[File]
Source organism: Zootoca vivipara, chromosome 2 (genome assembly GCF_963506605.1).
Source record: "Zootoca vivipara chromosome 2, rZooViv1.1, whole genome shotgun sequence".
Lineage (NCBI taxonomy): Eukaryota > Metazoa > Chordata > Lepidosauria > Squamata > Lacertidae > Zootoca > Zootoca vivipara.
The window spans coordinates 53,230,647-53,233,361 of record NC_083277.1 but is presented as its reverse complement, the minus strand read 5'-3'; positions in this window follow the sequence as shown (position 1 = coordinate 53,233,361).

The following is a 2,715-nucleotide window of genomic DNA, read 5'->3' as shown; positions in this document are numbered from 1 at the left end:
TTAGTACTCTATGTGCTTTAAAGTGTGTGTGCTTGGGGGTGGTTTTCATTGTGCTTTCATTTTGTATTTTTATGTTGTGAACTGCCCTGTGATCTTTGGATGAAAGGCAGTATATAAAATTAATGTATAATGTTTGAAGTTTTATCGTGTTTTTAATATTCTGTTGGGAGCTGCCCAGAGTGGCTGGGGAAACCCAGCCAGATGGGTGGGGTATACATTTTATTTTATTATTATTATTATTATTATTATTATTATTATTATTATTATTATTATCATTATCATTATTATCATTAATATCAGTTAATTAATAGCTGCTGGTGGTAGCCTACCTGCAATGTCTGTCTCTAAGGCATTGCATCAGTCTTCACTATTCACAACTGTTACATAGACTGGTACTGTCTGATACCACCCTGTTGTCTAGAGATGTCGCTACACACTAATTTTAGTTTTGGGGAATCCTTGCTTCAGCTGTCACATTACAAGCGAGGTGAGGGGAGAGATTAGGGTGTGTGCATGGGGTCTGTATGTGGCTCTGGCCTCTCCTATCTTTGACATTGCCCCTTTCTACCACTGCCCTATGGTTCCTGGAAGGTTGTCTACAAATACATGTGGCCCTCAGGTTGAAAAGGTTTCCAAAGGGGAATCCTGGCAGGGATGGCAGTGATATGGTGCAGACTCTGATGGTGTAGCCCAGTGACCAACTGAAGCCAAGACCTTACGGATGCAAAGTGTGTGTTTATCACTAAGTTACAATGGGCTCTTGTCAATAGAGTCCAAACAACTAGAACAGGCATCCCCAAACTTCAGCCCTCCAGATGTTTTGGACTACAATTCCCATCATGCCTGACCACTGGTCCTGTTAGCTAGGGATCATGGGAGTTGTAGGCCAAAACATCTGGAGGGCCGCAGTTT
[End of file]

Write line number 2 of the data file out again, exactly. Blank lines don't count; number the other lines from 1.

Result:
Source record: "Zootoca vivipara chromosome 2, rZooViv1.1, whole genome shotgun sequence".